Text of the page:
When there is ad valorem pricing, large transactions get charged more. So it's essentially a cross-subsidy program where large transactions subsidise small transactions. It is not clear why such a subsidy is worth implementing.
The pioneer in switching to a flat tariff was NSDL. Most of Indian finance does not, at present, use a per-transaction price. An interesting recent development is an announcement at Kotak Securities, that they will offer a flat price of Rs.20 per trade or Rs.9 per trade (with many caveats). Also see the Business Standard story on this. As with the NSDL tariff structure, by the time India gets going on doing things right, the prices that are seen are really low by world standards.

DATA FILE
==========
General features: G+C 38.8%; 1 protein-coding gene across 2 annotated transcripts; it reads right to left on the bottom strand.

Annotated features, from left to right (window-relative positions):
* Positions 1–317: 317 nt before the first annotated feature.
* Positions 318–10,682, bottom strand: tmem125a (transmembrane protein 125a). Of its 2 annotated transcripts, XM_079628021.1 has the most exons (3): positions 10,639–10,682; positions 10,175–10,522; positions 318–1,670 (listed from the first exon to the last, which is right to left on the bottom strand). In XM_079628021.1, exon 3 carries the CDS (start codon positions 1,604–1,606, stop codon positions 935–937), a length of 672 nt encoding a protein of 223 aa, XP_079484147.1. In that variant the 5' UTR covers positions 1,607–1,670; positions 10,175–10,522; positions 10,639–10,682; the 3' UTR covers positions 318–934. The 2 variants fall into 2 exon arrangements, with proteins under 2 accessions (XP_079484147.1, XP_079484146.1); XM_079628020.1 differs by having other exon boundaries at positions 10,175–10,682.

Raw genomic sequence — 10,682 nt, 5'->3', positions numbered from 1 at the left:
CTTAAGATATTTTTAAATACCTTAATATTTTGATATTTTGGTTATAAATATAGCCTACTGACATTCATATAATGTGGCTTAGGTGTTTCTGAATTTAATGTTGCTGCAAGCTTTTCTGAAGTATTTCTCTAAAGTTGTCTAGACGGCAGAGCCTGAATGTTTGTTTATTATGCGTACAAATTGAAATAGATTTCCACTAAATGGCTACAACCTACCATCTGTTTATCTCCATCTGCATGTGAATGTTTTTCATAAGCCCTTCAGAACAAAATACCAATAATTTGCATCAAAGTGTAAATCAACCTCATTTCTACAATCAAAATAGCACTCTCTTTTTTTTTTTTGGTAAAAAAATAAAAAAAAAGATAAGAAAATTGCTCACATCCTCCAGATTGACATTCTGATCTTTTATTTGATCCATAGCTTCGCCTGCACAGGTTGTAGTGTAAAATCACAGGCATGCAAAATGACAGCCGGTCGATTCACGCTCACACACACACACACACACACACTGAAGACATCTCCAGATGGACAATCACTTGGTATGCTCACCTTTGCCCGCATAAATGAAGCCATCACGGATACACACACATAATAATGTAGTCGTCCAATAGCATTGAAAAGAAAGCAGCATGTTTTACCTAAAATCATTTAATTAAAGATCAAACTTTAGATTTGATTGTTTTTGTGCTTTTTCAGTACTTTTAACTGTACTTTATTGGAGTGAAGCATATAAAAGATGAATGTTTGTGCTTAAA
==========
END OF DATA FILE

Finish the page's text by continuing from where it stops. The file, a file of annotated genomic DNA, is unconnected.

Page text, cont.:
The securities transaction tax is, of course, ad valorem, and Kotak Securities has to add this into your contract note even after they have shifted to flat pricing. Update: Rachna Monga has done a story in Business World on this (unfortunately, is not a permalink, and requires a registration).